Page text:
Thus it is very likely that players will have a Tortage moment once they reach the level cap at level 50. There will still be a game after reaching the level cap, but it will be very different from the leveling game. It will be strong on gameplay, and weak on storytelling and content. You'll still log into a game of the same name, but that Star Wars: The Old Republic you'll be playing at level 50 will *feel* very different from the game you are playing now. You won't meet new, interesting characters and have interesting dialogues several times per play session. Instead you'll skip through the cutscenes and dialogues of the equivalents of dungeons, raids, and daily quests, because you have seen them many times before. The content has basically ended, and only the gameplay remains. And that might be a crippling blow to a game whose strength is the content, not the gameplay.

Wednesday, December 21, 2011

Win 7 Internet Security 2012

What sounds like an antivirus program is in reality a disguised malware program, and it took over my laptop yesterday. My wife had received a fishy looking e-mail from her sister, consisting of only a link to a file on the site of Star Computer Services, Canada. I didn't click on that link, but googled the site instead, which resulted in a legit looking link to that domain name. So I followed that Google link, and was infected by that virus within seconds. What was so scary about that is that I have a firewall, updated anti-virus program, and everything else by the book running. And just by surfing to the main domain name, without any additional "OK" click, the virus was able to completely take over my computer.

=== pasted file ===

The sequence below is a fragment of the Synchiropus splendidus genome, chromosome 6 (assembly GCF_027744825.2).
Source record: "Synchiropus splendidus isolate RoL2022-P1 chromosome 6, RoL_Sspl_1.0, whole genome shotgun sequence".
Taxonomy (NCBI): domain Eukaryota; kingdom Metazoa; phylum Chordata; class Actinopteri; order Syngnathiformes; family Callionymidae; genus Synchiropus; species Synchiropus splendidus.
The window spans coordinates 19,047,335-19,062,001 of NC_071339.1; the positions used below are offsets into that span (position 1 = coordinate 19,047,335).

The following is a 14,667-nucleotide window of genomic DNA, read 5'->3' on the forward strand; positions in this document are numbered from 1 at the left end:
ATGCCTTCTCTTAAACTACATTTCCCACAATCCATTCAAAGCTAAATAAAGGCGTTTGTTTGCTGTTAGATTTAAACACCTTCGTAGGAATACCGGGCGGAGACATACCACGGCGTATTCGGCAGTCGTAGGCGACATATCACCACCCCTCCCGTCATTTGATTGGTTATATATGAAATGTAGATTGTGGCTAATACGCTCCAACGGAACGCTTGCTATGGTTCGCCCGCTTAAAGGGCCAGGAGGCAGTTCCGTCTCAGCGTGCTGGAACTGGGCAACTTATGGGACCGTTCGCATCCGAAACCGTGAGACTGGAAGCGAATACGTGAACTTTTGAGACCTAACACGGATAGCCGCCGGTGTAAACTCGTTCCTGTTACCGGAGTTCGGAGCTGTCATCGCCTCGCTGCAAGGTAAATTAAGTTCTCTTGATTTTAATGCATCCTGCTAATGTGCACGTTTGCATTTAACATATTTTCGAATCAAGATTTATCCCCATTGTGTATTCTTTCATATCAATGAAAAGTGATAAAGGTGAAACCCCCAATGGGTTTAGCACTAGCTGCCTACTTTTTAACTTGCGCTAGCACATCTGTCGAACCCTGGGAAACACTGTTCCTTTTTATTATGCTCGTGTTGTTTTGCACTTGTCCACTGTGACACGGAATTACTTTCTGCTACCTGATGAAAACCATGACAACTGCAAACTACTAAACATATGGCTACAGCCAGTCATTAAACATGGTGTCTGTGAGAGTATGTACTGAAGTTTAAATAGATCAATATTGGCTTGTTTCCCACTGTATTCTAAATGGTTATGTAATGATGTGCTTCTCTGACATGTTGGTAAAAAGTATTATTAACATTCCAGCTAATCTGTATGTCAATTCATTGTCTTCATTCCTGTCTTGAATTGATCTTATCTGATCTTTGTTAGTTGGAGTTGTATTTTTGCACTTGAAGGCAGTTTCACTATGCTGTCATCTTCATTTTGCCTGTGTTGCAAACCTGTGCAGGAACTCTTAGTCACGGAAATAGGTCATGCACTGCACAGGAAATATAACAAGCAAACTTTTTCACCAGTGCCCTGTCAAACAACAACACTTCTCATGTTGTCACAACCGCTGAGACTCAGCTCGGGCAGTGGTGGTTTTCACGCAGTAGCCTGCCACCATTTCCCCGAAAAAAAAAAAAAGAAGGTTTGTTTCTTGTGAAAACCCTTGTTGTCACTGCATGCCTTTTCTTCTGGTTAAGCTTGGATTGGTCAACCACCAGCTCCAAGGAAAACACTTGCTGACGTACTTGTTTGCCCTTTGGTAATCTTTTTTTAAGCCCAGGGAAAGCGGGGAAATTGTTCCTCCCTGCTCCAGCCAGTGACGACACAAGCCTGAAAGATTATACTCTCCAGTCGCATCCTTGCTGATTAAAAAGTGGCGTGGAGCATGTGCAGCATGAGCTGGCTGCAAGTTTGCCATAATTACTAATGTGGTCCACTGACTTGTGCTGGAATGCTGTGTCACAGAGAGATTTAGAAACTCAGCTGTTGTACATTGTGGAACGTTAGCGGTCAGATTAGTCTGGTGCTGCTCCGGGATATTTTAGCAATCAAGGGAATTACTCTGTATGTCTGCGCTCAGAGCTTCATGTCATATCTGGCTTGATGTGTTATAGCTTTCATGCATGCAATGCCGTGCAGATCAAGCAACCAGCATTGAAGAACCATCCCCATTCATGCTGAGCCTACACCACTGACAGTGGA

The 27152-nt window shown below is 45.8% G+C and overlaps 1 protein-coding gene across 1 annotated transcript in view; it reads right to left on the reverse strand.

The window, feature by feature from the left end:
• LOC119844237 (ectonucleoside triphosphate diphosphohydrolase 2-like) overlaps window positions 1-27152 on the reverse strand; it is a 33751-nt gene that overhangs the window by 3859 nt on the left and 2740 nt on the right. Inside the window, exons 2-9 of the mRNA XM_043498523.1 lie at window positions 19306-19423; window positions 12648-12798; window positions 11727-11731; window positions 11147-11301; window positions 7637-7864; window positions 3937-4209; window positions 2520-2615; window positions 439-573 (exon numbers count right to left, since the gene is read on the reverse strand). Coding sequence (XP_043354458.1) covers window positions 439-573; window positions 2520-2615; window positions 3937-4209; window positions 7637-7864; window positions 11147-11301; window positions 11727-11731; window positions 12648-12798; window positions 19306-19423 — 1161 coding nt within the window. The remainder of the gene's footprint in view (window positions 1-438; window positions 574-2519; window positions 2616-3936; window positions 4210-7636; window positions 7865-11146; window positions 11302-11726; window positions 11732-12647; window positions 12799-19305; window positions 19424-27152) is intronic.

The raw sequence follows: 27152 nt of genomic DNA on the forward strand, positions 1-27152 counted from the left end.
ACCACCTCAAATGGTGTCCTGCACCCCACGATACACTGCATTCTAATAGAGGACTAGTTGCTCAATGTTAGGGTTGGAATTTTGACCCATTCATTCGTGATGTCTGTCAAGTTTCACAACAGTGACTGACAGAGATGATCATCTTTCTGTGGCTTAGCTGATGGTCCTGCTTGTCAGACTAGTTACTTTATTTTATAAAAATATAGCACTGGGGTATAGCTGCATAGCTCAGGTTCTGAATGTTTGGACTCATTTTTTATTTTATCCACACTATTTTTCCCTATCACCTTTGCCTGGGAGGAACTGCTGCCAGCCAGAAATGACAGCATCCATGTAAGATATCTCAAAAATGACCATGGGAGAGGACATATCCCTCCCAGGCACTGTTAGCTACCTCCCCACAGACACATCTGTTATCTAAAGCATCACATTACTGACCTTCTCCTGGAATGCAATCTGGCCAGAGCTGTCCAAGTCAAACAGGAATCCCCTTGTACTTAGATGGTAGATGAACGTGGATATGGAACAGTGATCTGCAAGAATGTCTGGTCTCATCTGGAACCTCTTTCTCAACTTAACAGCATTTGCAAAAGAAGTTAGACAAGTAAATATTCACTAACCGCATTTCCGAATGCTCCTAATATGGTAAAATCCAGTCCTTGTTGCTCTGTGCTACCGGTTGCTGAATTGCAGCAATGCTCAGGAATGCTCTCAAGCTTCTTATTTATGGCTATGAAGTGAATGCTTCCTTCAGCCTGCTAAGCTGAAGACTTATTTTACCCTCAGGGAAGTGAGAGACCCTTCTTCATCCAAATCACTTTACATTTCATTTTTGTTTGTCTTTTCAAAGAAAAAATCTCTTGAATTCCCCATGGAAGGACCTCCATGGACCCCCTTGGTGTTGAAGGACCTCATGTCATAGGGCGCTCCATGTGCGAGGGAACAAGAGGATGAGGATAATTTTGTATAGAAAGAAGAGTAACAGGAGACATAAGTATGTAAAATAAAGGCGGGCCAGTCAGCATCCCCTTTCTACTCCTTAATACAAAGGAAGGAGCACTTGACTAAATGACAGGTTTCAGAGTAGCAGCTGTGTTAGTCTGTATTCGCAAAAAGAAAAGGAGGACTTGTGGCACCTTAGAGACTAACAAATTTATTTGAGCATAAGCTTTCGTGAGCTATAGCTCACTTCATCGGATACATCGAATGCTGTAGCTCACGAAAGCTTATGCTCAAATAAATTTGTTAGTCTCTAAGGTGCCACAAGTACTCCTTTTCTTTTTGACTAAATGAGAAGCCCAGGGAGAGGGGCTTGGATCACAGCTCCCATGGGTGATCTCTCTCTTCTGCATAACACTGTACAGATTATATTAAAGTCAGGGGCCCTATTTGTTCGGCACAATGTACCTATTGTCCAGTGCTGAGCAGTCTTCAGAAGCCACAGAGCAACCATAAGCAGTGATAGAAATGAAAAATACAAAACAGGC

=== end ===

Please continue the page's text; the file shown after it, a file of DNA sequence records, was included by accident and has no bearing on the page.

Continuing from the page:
The nasty thing was that the malware program blocked all attempts to remove it. Any attempt to open a browser or the antivirus program resulted in a big window telling you that the browser or antivirus was infected by trojans, and that only Win 7 Internet Security 2012 would be able to remove all these nasty viruses. Even restarting in safe mode didn't help. The only way to finally remove it was following the instructions from this site, burning a registry edit and a specific removal program onto a CD on a different computer and running those on the infected computer.

I then uninstalled the useless freeware antivirus which had failed to stop the virus, and installed Microsoft Security Essentials instead. I didn't dare trying if that one would prevent the infection if surfing to the same infected site again, but it is a good, free anti-virus. And unlike the free anti-virus I was using before, it doesn't nag you to buy the "professional" version every time you update it. Scanned every single file on the computer, which took all night, and it seems I got completely rid of the virus.

Before you fire off a comment telling me how stupid I am to catch a virus, and how that could never happen to you with your superior virus protection setup, I dare you to surf over to and see how effective your protection really is (maybe download the removal tools first). I had done all the usual stuff to protect me against viruses, and it didn't help a bit.